Final Fantasy 7 Remake has arrived on PS5 in the form of Intergrade – an enhanced upgrade of the JRPG with visual and performance improvements that you won’t find on last generation platforms. It’s now the definitive way to enjoy the first chapter of an increasingly convoluted reimagining and I absolutely love it, even if the conclusion of its excellent Yuffie expansion had me scratching my head and desperately wanting more. I won’t be spoiling anything ahead – so rest easy and read onwards.
This is the same game you played last year, albeit with a number of additional bells and whistles. If you hated it then, this won’t change your mind. But if you loved it – you will adore everything it has to offer. I won’t waste valuable time recounting the excellence of the original when we have an existing review that does just that. It was my favourite game of last year, and I was surprisingly excited to revisit it after such a short amount of time. Square Enix has taken advantage of the PS5, using Intergrade’s exclusive nature to craft an experience that simply wasn’t possible on the PS4. It even has textures on all the doors now! If you’re after a more thorough breakdown you can check out my detailed comparison.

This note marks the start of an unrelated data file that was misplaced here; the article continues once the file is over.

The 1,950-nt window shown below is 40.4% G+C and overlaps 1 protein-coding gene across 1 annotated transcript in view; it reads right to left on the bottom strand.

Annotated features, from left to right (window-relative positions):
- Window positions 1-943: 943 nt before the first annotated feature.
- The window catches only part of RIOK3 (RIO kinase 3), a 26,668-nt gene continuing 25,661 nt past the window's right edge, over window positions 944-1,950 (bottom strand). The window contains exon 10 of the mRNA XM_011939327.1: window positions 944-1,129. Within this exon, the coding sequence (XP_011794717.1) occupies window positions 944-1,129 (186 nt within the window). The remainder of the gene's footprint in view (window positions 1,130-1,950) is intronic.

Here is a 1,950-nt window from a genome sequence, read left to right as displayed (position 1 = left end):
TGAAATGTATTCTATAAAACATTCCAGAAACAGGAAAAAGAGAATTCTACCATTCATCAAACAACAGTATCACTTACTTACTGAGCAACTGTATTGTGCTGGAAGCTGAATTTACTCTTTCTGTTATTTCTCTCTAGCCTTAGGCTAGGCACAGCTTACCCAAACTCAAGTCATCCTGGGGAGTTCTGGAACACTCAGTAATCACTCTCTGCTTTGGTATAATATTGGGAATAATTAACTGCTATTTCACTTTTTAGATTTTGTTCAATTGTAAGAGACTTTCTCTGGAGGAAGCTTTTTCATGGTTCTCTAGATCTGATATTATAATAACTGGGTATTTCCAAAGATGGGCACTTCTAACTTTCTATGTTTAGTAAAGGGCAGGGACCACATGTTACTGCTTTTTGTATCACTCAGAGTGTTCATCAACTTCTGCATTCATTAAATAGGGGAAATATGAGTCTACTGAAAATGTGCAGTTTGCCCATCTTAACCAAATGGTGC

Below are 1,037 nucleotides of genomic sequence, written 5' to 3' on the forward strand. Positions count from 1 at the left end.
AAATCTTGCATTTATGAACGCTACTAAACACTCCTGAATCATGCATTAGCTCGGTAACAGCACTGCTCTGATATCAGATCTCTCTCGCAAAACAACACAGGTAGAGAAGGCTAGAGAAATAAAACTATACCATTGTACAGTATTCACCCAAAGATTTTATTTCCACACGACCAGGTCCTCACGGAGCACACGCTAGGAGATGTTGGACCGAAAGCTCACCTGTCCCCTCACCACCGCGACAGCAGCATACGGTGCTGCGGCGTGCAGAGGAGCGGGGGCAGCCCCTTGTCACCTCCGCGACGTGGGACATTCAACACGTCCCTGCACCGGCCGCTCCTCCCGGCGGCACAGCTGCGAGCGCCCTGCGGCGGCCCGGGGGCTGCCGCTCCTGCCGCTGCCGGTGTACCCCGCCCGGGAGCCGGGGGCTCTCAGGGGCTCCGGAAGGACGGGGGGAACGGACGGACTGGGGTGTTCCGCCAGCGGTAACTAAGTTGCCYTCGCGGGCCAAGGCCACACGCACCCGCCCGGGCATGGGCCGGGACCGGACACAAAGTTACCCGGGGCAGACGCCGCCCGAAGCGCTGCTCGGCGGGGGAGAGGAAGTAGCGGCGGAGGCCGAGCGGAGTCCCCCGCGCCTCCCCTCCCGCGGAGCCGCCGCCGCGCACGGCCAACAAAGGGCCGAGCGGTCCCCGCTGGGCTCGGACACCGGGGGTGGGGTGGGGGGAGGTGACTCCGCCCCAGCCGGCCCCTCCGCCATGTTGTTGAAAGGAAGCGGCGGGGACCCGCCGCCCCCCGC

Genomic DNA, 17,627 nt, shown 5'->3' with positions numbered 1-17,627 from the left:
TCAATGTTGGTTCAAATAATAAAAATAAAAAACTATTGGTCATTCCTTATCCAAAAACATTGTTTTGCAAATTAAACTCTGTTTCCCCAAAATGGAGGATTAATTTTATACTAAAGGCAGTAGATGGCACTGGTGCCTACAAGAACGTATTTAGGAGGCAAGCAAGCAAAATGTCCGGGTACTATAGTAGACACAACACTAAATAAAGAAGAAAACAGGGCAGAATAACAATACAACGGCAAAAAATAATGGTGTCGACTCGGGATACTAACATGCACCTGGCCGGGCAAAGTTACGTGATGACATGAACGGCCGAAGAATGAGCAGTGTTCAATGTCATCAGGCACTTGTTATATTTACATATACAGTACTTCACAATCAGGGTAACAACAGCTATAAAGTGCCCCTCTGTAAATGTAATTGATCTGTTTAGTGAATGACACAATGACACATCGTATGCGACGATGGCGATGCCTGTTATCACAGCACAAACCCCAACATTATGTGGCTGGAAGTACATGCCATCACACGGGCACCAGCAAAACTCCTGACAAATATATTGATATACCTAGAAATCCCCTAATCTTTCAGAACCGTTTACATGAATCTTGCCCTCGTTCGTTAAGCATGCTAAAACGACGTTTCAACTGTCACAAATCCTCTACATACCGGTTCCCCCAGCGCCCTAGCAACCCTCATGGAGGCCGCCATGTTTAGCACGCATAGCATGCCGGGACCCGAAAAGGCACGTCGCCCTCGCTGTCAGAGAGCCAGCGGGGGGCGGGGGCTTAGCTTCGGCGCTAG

For this review I’m going to be focusing entirely on Episode Intermission, a standalone expansion that follows the adventures of Yuffie Kisaragi as she infiltrates Midgar in search of the Ultimate Materia. Previously an optional character in the 1997 classic, the remake completely alters her place in the universe by implementing our beloved ninja into the wider narrative. Her history, motivations, and the politics that underpin the relationship between Wutai and Avalanche have been entirely rewritten. Like much of Final Fantasy 7 Remake, Intermission is seen as a new interpretation of this universe, with its brief runtime teasing a number of revelations we likely won’t see fulfilled until the sequel rolls around.
Yuffie enters Midgar with a chip on her shoulder, dialogue hinting at a traumatic conflict between her people and Avalanche that has left a once prestigious alliance in tatters. She willingly takes on the help of local resistance cells to achieve her mission, but it’s only in a fellow Wutain where our heroine finds solace. This is where Sonon comes in, a new character isolated entirely within Intermission.
He shares a similar past to Yuffie, having lost loved ones in a fruitless war. He turns his focus to the downfall of Shinra as a form of redemption. He’s a little older, a little wiser, and acts as a tremendous foil to Yuffie’s more unpredictable exploits throughout the expansion. Intermission sadly doesn’t give his backstory enough room to develop so many of the more dramatic moments feel rushed, but the overarching message still lands.